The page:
Travel to Ogre Island, Mon State

In the second instalment in her Myanmar adventure, Marissa Carruthers gets crafty, takes a history lesson and hangs with the locals for a stunning sunset during a visit to Mon State.

Adventure Travel, Culture & History, Southeast Asia

In the second instalment in her Myanmar adventure, Marissa Carruthers gets crafty, takes a history lesson and hangs with the locals for a stunning sunset during a visit to Mon State.

“It’s predicted this will be Myanmar’s Singapore in the future,” says my guide Moe Hnin Wai, as we drive across the recently-opened bridge connecting mainland Mawlamyine – the capital of Myanmar’s Mon State – with Bilu Kyun. Having just been told the island, which is predominantly agricultural land dotted with more than 60 small villages housing about 200,000 people, had only received electricity the previous year, this seems an ambitious task.

In fact, Bilu, known locally as Ogre Island – something I’m told harks back to ancient times when islanders were renowned for their less-than-desirable looks, filing their teeth into points to help them feast on their preferred snack of raw meat – sits in stark contrast to Singapore and, for now, the only similarity is in size.

Traditional transport on Ogre Island
Traditional transport on Ogre Island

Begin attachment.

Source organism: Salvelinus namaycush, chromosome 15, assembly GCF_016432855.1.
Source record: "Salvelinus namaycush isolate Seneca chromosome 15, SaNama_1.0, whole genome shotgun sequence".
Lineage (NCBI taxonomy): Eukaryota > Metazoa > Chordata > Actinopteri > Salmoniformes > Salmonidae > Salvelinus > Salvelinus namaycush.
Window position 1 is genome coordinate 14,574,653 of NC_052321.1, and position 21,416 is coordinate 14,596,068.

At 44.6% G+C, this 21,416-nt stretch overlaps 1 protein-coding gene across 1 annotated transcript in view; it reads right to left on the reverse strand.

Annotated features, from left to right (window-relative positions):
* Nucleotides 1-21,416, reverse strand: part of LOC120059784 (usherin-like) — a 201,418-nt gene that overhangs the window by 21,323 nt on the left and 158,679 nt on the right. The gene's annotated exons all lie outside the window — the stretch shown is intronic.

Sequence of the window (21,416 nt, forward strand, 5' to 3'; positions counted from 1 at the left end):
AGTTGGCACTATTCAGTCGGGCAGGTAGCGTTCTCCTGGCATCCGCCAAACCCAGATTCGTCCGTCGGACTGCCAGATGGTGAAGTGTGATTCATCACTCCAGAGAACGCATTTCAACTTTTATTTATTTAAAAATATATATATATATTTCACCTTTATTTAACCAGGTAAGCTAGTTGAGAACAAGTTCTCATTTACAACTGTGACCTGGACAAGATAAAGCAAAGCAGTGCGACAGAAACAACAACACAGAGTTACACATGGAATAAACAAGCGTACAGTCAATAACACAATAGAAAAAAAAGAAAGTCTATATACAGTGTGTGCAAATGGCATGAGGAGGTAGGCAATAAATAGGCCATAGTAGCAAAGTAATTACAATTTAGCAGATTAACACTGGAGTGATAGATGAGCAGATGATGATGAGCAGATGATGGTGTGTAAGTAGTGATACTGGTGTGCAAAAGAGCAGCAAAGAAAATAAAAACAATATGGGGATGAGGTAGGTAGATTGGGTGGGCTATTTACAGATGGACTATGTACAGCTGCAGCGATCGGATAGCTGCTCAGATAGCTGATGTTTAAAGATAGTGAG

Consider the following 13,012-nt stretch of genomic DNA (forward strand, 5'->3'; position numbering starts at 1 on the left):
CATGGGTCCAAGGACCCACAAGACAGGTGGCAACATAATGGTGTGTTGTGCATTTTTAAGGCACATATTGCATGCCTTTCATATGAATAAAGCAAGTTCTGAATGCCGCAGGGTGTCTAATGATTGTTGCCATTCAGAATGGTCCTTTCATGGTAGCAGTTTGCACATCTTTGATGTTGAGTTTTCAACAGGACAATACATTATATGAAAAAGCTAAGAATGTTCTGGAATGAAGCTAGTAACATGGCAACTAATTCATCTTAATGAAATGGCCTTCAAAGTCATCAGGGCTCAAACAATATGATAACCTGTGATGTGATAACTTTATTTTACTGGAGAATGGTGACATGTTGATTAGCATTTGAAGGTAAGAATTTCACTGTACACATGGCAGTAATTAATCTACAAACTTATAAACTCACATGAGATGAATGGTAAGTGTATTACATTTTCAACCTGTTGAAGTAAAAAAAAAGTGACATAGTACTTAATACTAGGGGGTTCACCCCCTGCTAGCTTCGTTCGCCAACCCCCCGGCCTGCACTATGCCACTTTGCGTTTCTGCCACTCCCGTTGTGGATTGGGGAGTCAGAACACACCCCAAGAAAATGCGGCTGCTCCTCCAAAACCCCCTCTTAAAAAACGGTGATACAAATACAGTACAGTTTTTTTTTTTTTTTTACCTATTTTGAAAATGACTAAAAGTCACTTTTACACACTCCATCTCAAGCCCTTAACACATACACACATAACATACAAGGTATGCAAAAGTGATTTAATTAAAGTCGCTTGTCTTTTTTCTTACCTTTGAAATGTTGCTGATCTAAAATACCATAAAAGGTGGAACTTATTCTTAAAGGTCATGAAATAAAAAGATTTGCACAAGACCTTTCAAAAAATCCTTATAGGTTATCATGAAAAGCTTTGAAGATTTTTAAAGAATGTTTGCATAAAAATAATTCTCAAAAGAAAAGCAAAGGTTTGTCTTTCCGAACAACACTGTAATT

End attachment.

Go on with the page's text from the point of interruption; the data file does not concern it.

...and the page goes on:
Bilu boasts a quaint and charming feel, where time almost stands still. Rice paddies, vegetable and fruit farms, and rubber plantations make up the majority of the island – famous for its traditional artisans, with each village boasting a speciality handicraft.

Despite its nickname, there isn’t an ‘ogre’ in sight and the villagers I meet greet me like a long-lost friend, welcoming me into their homes to serve up snacks and tea before showing me first-hand the traditional techniques used to create whichever handicraft it is they specialise in.

Our first stop is at the slate village, where stacks of the material are piled up high outside homes where workers hunch over tables, precariously creating old-school slate writing boards. At a nearby village specialising in pipes and other intricately-carved wooden items, an elderly woman greets us with a smile and ushers us up the stairs of her home. We struggle to find somewhere to sit, with every inch of floor space occupied by wooden pipes, bowls, combs, chopsticks and statues, all lovingly hand-crafted by the family.

There is no hard sell, and if you do decide to buy, you’ll be so shocked by the rock bottom prices

Another short drive through pristine countryside and we pull up at a cluster of houses, flanked by neat rows of fluorescent pink and yellow tubes. “This is the rubber drying in the sun,” says Wai, before introducing me to the family of elastic band makers. In a shaded corner of an outdoor courtyard, a young man perches on a stool, using a large stick to stir the liquid rubber tapped from trees in a plastic barrel. Elsewhere, two women dip wooden poles into the finished product before placing them in the already harsh morning sun. Once dry, the rubber is hand-cut into pink and yellow elastic bands to be sold across the country.

Silk weaving villages, communities specialising in making Myanmar’s traditional bamboo hats and felt-making families can also be found on the island. Here there is no hard sell, and if you do decide to buy, you’ll be so shocked by the rock bottom prices that trying to barter doesn’t even enter your head.

Kysauk Talon pagoda near Mawlamyine, Mon State
Kysauk Talon pagoda near Mawlamyine, Mon State